October 25, 2014

Latest Headlines

Crash Cadillac to perform at Sweetest Day Dance

ACTS plans Halloween events

Driver involved in Transit accident talks about that night, the aftermath

North Tonawanda High School announces students of the month for September 2014

Board debates road striping on Lake Avenue

Events planned for All Soul's Day

Bowmansville Haunted Hayride is handicap accessible

ECC announces Tracey Cleveland as colleges new director of human resources

Legislator Morton asks for investigation 
into why county gas prices are slow to drop

Mothertime Marketplace announces Lockport Consignment Holiday Sale

Eden parents and school board debate class sizes at G.L. Preiss Primary School

BY: Steven Brachmann | November 28, 2012

An early meeting fire drill only delayed a flaring debate from building over classroom sizes at the Grover L. Preiss Primary School during the Nov. 19 meeting of the Eden Central School District Board.

Loran Carter, principal of GLP Primary, was conducting a presentation on ways to deal with high student-to-teacher ratios at the school, especially in the first grade, when the fire drill began and delayed the meeting for 15 minutes. Carter had been asked by the board to work with teachers and parents to find a solution, and was told that the district could fund the hiring of an additional teacher or other educational resources that would alleviate the problem. On Monday night, she told the board that the current faculty supported the hiring of a new teacher to provide instructional support. However, a survey letter sent to first-grade parents asking if they would allow their children to be transferred to a new teacher only received eight positive responses for a class of 100 students. “Teacher aides have too much planning to do already,” said Carter, discussing other possible solutions. “We want a new teacher, but the parents don’t.”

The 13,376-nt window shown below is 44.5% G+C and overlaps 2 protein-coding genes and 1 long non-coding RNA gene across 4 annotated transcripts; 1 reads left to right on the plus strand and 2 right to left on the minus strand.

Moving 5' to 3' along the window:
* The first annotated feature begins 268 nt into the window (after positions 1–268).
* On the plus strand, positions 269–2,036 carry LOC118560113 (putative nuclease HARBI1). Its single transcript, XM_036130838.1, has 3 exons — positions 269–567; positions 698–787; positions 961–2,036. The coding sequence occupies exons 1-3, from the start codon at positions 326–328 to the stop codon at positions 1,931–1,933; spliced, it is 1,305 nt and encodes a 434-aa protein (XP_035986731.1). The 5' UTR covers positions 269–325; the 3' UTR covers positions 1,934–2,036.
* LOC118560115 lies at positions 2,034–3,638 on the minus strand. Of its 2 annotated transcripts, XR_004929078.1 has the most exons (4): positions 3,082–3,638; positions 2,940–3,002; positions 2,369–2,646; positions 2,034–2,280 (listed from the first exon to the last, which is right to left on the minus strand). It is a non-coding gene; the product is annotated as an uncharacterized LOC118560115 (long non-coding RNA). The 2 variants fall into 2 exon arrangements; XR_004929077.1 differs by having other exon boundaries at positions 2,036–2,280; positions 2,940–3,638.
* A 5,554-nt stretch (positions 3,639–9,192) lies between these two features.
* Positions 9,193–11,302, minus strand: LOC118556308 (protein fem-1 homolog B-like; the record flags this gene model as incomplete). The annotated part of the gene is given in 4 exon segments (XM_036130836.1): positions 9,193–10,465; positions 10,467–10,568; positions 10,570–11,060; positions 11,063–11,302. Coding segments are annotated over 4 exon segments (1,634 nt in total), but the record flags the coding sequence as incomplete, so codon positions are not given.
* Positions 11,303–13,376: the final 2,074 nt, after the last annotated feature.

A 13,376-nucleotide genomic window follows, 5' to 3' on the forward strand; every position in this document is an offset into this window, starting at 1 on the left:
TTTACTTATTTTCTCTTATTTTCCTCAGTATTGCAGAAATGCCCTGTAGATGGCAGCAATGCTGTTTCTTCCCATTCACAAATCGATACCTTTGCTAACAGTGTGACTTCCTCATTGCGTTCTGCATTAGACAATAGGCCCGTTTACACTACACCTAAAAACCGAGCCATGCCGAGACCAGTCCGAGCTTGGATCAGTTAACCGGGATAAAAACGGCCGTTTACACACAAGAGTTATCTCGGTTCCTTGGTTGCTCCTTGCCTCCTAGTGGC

Following her remarks, Board President Steven Cerne told the few dozen people attending the meeting that he was disappointed by a recent ad published in the Eden Pennysaver for what he saw as its intent to rouse divisive attitudes. “These kinds of situations are difficult to find solutions for,” said Cerne, speaking about the first-grade class size. “Things like that [advertisement] don’t lead to working together.”

Tina Powell, a parent of two students at GLP Primary, told the board during a public comment session that she felt parents weren’t given enough information about the situation. “If the funding is there for that position, there has to be a way to make that happen,” she said. “We do this every year. Now it’s the end of November… You failed my son last year, and you’ve failed him again this year.”

A group of 12 faculty members from the GLP Primary School approached the board and reinforced Carter’s earlier statements about their desire to see a new staff teacher hired. “The tenor of the times is encapsulated by the word ‘achievement,’” said Carol King, a first-grade teacher speaking on behalf of the group. Increasing aide staff wouldn’t be effective, she said, because they help in assessment and are not certified or trained to provide quality instruction. “It’s best to hire a teacher who belongs,” she said.

Large class sizes seem to be an issue solely for the first-grade class, according to research provided by Carter. A survey of class sizes at schools ranked above GLP Primary in terms of achievement showed that kindergarten and second-grade class sizes were very similar. The current average class size at GLP Primary for first-grade is approximately 20 students. “We asked the parents because it’s the middle of the school year and the board wanted the parents to have a survey opportunity,” Carter said. “We don’t feel it’s fair to force parents to take kids out of their classroom at this point of the year.”

Add your Comments

Be the first to Comment